Having coffee with friends this morning we started discussing family relationships and the expectation that ‘family is forever’ versus the realities each one of us had experienced in our own lives. Each of the people in the conversation had a family member that no longer associated with the main family group as a whole.
We all agreed that letting go and dissociating from a toxic relationship while difficult, was the best thing to do to maintain emotional and physical health. The other common theme that came out from the discussion was that in each case; the effects of and choices made while in the toxic relationship where not apparent to them until they were out of the relationship and had gained distance and a new vantage point.
One of the things I have come to realize is that happiness is a choice.. and you can impact how you feel and react to someone or something by taking a different perspective when you feel yourself slipping into a negative mind space. This is not a new concept; but it can be challenging to do – especially in situations that involve emotional or challenging topics you consider to be foundational principles or expectations in your life or a relationship.
A story comes to mind: a man who just moved into a small town is talking to a old-timer in the local restaurant one morning; he asks the old-timer, “Are the people here friendly?” the old-timer replies by asking the man if the people in the town he used to live in were friendly… the man replies, “No, they were kinda unsocial and I never really felt welcome there.” The old-timer replies, “I think you’ll find people here to be pretty much the same.” The next week another newcomer to town is in the diner and ask the old-timer the same question… if people in the town are friendly.. Again the old-timer replies asking the newcomer what people were like in the town they lived in before. The newcomer says, “Oh, they were lovely, I had great friends and people really got along well.” The old-timer replies, “I think you will find people here to be pretty much the same.”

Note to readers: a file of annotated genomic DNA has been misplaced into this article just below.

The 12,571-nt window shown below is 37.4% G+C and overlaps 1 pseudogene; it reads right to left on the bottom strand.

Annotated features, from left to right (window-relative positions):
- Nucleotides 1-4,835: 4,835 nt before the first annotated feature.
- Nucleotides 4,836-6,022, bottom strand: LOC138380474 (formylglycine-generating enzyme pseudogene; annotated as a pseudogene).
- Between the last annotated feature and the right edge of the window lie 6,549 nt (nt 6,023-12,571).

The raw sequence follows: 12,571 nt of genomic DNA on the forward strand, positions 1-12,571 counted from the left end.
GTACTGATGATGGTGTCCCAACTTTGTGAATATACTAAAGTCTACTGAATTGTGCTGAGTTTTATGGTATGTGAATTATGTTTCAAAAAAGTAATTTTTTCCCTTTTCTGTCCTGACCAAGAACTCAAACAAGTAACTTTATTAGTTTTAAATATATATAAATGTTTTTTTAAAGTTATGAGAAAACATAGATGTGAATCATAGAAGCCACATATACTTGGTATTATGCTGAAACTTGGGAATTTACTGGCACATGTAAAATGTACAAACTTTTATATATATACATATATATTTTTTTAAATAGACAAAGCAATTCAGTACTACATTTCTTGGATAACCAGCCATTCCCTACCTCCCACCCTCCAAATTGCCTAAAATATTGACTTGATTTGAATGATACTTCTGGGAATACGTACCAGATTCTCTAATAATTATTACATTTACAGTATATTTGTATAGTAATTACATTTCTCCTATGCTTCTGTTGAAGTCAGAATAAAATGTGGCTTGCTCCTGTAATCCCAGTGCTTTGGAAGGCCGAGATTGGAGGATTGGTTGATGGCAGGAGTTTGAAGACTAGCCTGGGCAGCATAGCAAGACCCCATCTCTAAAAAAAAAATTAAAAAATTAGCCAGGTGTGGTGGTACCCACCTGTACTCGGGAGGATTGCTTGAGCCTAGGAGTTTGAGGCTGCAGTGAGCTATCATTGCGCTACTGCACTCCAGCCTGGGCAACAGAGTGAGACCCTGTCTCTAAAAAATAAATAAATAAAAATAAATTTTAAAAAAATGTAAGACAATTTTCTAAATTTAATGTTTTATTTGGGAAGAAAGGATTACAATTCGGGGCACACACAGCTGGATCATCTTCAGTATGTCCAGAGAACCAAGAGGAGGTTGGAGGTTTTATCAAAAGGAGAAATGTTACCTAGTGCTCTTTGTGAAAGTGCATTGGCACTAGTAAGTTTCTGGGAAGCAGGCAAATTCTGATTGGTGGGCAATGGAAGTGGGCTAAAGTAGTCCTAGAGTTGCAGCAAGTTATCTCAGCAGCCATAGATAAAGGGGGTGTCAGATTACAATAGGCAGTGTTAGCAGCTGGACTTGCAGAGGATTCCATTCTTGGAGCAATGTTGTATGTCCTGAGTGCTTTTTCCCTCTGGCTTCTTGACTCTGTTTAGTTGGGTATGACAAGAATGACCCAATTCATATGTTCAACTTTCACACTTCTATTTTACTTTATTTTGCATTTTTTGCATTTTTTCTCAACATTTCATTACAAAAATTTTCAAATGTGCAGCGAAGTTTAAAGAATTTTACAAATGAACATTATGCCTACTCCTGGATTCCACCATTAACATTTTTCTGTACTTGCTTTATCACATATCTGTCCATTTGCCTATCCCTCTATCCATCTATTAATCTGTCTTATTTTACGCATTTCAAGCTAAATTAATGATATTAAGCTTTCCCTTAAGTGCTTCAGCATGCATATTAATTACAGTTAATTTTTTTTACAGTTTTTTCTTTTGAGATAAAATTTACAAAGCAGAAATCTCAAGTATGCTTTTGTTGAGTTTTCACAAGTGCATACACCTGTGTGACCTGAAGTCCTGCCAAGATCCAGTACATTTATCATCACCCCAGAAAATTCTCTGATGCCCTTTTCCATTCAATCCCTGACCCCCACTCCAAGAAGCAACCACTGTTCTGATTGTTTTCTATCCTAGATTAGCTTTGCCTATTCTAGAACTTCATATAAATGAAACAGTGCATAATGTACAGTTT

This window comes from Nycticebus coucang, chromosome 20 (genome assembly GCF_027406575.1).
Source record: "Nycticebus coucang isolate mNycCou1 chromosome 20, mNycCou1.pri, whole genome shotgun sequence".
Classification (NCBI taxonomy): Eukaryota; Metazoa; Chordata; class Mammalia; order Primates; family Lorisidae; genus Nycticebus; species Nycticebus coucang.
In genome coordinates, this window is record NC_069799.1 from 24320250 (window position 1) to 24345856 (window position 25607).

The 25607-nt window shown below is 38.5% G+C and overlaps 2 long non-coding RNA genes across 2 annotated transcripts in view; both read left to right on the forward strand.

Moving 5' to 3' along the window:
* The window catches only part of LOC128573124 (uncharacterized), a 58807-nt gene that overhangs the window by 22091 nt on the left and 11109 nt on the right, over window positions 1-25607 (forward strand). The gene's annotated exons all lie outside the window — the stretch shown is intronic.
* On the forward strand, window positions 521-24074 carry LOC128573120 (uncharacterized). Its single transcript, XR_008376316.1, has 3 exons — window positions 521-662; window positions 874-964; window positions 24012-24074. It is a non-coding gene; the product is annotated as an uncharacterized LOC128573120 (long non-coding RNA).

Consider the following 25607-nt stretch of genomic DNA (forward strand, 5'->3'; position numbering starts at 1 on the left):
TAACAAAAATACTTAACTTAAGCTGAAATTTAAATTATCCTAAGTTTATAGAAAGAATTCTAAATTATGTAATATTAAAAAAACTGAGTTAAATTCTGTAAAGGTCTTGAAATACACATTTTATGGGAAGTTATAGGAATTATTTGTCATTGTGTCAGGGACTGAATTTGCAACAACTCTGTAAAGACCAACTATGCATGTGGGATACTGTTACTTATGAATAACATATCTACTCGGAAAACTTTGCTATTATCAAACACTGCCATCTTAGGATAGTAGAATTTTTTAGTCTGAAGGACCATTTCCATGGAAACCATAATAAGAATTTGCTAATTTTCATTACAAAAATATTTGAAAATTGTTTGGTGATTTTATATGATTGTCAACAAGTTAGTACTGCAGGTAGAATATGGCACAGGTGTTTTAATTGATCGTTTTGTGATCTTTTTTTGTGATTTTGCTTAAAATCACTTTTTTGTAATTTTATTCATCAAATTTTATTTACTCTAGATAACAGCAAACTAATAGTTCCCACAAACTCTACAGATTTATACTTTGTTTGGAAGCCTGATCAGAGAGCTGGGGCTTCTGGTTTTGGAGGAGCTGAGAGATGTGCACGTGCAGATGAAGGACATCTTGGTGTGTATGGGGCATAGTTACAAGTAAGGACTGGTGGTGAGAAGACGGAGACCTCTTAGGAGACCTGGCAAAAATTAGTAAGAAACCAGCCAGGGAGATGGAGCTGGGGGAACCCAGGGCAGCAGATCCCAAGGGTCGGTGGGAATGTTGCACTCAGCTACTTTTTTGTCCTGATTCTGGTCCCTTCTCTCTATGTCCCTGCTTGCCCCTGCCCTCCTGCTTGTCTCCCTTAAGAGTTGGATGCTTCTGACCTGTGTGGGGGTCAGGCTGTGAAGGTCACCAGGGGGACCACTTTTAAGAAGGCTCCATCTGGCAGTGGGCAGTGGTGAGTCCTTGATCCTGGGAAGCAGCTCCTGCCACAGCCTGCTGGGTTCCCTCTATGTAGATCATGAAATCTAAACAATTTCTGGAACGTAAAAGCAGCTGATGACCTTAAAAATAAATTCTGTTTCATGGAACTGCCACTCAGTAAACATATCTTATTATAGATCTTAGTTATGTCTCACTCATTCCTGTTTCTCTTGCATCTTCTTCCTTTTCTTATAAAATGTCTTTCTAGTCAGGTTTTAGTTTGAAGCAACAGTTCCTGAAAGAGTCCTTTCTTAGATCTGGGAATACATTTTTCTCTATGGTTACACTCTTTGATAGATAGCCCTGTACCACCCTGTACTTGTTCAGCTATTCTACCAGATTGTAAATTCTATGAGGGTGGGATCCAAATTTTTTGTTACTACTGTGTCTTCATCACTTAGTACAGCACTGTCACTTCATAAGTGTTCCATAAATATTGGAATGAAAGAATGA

You get to choose how you think and react to events in your life.. and by changing how you think and react you can impact how you feel about it. I have found a lot of value for myself in changing my perspective to be more open and accepting; I actually feel more satisfied and content with my life.
Simple example to illustrate this:
- Husband forgets wife’s birthday
- Wife feels neglected and resentful
- Wife gets upset with husband
- Husband and wife spend the evening stewing in silence in front of the tv in separate chairs.
Here is an alternate example of the same situation with a different perspective from the wife and a different outcome:
- Husband forgets wife’s birthday
- Wife accepts that his busy work schedule has him distracted
- Wife reminds her husband of her birthday
- Husband brings wife flowers and takes her to dinner
Changing your perspective and how you think about something can impact how you feel and react. Here are a few tips I have used to help myself stay out of the ditch:
- When in doubt don’t! If you find yourself thinking negatively about something or about to take action on a negative thought.. STOP. Take time out to think about it; you will find if you sit on it for 24 hours your perspective most likely will have changed, and once you do this a few times it will start to re-pattern negative reactions.
- Channel a your thoughts, reactions, and point of view based on how you think a person you admire would think, act, or feel. I use this one all the time when speaking in front of groups or when find myself getting emotional; I will think about a person that I know or have worked with that I thought were great effective communicators and ask myself.. what would they do in this situation?
- Be grateful.. think about the good things that can come out of a situation.. even if they seem out of reach in that moment. When a good friend called me to tell me they had lost their job.. the next thing they said was “I guess now would be a good time to start my own company.” Kudos to them!
You can’t fix other people; but you can make changes in your behaviors that will affect relationships in your life positively. Taking care of yourself to maintain your own health, both physical and metal is important. And it will put you in the best place to make changes if in fact you have a toxic person in your life.